Spring on the “other” side of the mountains, far from Pine Street, closer to the moderating effect of the ocean, was a very different experience. Although the strange late-winter snow had buried the entire state, for a while, the other side soon found itself back in its usual pattern of gradual lightening of the grey that blanketed each day. Once in a while, a brisk wind would blow the clouds away, revealing blue sky and sending seagulls and starlings swirling on its drafts. The denizens of this “other” side would be drawn out of doors, only to be chilled to the bone by the wind.
On the whole, they much preferred the incremental change of seasons, becoming connoisseurs of various shades of grey.
This included Sasha. Deeply tempting though it was to show up on David’s doorstep, to disrupt his small-town idyll, to win him back, the climate helped hold her to home. She could not quite imagine living year-round in such extremes of cold and heat.
No, reunion with David depended on luring him back to the city, back to the lifestyle Sasha loved and she knew David would love, too, much as he would learn to love her again.
She’d grown so much since they were together, and she longed for the chance to demonstrate to him her new depth of understanding, her revised character.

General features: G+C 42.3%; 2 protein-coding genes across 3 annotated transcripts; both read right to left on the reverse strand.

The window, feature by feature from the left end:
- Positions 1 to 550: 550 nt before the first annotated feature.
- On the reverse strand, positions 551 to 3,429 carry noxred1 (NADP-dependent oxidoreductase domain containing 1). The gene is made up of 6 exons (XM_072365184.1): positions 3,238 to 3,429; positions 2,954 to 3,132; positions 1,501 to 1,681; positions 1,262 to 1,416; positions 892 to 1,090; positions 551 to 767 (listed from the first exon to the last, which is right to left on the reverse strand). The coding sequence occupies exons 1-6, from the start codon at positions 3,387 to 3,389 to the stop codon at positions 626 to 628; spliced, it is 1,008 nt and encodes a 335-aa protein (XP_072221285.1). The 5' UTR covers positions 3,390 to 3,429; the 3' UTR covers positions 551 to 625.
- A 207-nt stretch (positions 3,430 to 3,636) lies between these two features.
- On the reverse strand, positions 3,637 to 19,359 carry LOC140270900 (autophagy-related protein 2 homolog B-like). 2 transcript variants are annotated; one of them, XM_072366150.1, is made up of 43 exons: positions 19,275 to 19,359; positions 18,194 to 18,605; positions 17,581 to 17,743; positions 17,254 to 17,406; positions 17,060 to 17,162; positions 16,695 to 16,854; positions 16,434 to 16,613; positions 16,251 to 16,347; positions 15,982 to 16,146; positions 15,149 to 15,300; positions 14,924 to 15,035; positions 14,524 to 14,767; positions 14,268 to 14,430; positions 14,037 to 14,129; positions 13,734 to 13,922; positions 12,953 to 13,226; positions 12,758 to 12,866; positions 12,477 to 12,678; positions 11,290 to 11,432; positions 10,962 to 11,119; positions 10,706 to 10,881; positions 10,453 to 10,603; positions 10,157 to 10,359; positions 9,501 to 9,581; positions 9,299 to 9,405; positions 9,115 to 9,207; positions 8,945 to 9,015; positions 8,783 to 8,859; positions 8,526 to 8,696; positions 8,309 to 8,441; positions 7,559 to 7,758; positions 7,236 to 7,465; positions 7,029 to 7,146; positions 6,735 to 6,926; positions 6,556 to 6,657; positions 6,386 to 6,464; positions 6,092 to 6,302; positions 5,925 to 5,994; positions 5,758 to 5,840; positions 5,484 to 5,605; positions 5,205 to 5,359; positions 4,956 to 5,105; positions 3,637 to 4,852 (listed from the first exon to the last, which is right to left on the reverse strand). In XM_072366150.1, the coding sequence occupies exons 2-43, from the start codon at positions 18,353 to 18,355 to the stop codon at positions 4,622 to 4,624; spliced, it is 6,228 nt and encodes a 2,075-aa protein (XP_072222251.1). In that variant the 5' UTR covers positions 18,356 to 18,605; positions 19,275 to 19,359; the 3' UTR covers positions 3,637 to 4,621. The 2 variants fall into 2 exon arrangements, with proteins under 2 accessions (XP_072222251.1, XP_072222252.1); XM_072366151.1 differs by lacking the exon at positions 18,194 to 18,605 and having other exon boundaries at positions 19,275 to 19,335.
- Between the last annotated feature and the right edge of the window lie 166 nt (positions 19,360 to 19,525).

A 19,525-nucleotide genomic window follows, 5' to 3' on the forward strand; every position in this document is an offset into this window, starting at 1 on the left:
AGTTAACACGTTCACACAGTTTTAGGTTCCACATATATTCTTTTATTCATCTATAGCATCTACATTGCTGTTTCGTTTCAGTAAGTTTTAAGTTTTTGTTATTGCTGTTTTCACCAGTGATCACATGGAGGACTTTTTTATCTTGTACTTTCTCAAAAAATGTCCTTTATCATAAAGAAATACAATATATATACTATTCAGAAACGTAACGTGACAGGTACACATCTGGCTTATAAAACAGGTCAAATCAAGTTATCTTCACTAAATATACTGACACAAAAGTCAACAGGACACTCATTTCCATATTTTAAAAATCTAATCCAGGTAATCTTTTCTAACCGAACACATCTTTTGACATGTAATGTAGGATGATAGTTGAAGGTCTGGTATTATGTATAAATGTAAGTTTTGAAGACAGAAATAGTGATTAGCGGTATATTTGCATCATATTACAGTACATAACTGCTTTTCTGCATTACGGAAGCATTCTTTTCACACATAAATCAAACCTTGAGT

In the meantime, she waited, as spring waited for its chance to be revealed in all its other-side glory.
That day arrived in early April. The wind arrived, but this time it did not bring a bone-curdling chill. This time, it carried the lightness and warmth of the sun to every corner of the city. The thick grey overcast dissipated, leaving puffs of white clouds sailing in its wake. Baby crows stretched their immature wings, cawing out their desire to try flight for the first time.
Sasha stepped outside, ready to walk to her favorite coffee shop, and watched as the sky turned the shade of blue that only sky over water can achieve.
She snapped a quick selfie, coffee mug in hand, blue sky in the background, and texted it to David, with no words to accompany it. Her message was clear:
Wish you were here.